In order to help assess the usable dynamic range of iron-dominated dipoles, field shape data at low field on several Fermi-lab accelerator dipole designs are presented. Emphasis is placed on the systematic and random values of the low field sextupole since it is the first ``allowed`` field error. The Main Injector dipoles provide four times smaller sextupole and more than 20 times less sextupole hysteresis than earlier designs for the Main Ring.

  15. Loading Dynamics and Characteristics of a Far Off-Resonance Optical Dipole Trap

    NASA Astrophysics Data System (ADS)

    Mickelson, P. G.; Martinez, Y. N.; Nagel, S. B.; Traverso, A. J.; Killian, T. C.

    2007-10-01

    We implement an optical dipole trap in a crossed beam configuration for experiments with ultracold strontium. Strontium atoms cooled to nearly 1 μK are loaded into the optical dipole trap from a magneto-optical trap operating on the 689 nm intercombination line. Loading dynamics and characteristics of the far off-resonance dipole trap are explored as part of our group's study of ultracold collisions in strontium.

  16. Synchronized dipole-like oscillations in global Sea Surface Temperature Anomaly (SSTA)

    NASA Astrophysics Data System (ADS)

    Oh, J.; Rial, J. A.

    2013-12-01

    This study investigates dipole-like oscillations in the sea surface temperature anomaly (SSTA), using reconstructed datasets from 1900 to 2011. Previous studies have explored the existence of dipole modes and their effects on local climate in their respective ocean basins. We have found seventeen, globally distributed, dipole-like, coupled oscillations (including four with Niño 3.4, and distinct from previously suggested dipoles), This founding is based on the direct comparison of global ocean SSTA, implemented by cross correlation coefficients in a 2 degree by 2 degree grid - 10988 points over global ocean - at annual, seasonal, and monthly scales. The dipole modes exist persistently at various time domains, though a few of them show a seasonally-dependent coupling strength. We discuss the specifics of these variations of modes, on both a seasonal and monthly scale. The dipole locations identified by this study are partially compatible with the results from Empirical orthogonal function (EOF) analysis. However, in most cases, EOF analysis fails to find the exact anomaly centers of the dipoles, which are synchronized by a Π/2 phase difference, and show maximum correlation coefficients there. It is necessary to look at the actual time series over the dipole regions to filter out any artifact generated by the EOF analysis. From the detected dipole modes, a dipole mode index (DMI) is defined as the difference between the first principal components of SSTA over 9 grid points around the detected anomaly centers. We investigate possible causes and effects of the dipoles, comparing the defined DMI with sea level pressure (SLP), wind, and other climate indices such as ENSO, PDO, AMO, NAO, and NPI. The DMI is also used to define the characteristics of each dipole, including whether they are synchronized to each other or oscillating independently. This study's goal is to create a better understanding and definition of the globally distributed teleconnections of the SSTA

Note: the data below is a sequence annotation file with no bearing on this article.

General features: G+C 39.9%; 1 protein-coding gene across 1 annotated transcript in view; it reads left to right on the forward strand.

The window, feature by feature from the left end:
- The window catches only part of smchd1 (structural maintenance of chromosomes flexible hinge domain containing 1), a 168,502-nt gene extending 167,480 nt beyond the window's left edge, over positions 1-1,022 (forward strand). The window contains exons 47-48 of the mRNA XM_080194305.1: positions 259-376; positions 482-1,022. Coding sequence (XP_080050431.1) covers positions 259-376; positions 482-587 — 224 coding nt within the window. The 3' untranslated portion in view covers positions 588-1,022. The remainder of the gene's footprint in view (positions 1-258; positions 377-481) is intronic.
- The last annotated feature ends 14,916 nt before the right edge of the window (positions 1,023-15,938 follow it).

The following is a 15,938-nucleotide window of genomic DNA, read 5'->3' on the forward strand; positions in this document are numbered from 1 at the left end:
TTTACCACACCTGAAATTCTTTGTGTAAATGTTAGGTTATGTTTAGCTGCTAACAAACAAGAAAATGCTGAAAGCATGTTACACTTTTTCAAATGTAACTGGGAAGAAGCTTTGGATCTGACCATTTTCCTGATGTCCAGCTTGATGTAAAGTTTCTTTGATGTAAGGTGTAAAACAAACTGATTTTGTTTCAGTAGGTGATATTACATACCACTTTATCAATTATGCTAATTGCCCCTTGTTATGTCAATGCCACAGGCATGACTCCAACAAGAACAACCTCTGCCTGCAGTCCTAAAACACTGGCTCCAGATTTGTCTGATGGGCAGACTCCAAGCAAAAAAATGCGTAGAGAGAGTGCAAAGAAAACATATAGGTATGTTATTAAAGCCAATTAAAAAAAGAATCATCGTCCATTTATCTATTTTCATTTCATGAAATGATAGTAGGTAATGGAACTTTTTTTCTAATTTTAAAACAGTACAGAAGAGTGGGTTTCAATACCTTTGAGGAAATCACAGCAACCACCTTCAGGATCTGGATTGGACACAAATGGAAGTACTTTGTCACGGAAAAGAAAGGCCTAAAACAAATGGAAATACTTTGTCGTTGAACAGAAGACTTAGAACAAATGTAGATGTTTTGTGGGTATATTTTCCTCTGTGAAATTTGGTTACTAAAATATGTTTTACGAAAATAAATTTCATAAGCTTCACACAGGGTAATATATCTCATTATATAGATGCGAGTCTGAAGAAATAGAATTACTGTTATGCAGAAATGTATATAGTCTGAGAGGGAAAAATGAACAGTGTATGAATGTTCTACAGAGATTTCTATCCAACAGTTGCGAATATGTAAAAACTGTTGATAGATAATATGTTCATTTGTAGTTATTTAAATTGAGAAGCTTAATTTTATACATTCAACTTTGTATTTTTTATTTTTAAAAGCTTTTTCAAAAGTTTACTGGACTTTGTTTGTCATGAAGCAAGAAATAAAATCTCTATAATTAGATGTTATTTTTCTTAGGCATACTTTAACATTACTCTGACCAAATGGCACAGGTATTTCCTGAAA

17. A new dipole index of the salinity anomalies of the tropical Indian Ocean.

    PubMed

    Li, Junde; Liang, Chujin; Tang, Youmin; Dong, Changming; Chen, Dake; Liu, Xiaohui; Jin, Weifang

    2016-04-07

    With the increased interest in studying the sea surface salinity anomaly (SSSA) of the tropical Indian Ocean during the Indian Ocean Dipole (IOD), an index describing the dipole variability of the SSSA has been pursued recently. In this study, we first use a regional ocean model with a high spatial resolution to produce a high-quality salinity simulation during the period from 1982 to 2014, from which the SSSA dipole structure is identified for boreal autumn. On this basis, by further analysing the observed data, we define a dipole index of the SSSA between the central equatorial Indian Ocean (CEIO: 70°E-90°E, 5°S-5°N) and the region off the Sumatra-Java coast (SJC: 100°E-110°E, 13°S-3°S). Compared with previous SSSA dipole indices, this index has advantages in detecting the dipole signals and in characterizing their relationship to the sea surface temperature anomaly (SSTA) dipole variability. Finally, the mechanism of the SSSA dipole is investigated by dynamical diagnosis. It is found that anomalous zonal advection dominates the SSSA in the CEIO region, whereas the SSSA in the SJC region are mainly influenced by the anomalous surface freshwater flux. This SSSA dipole provides a positive feedback to the formation of the IOD events.

  18. Methods for Room Acoustic Analysis and Synthesis using a Monopole-Dipole Microphone Array

    NASA Technical Reports Server (NTRS)

    Abel, J. S.; Begault, Durand R.; Null, Cynthia H. (Technical Monitor)

    1998-01-01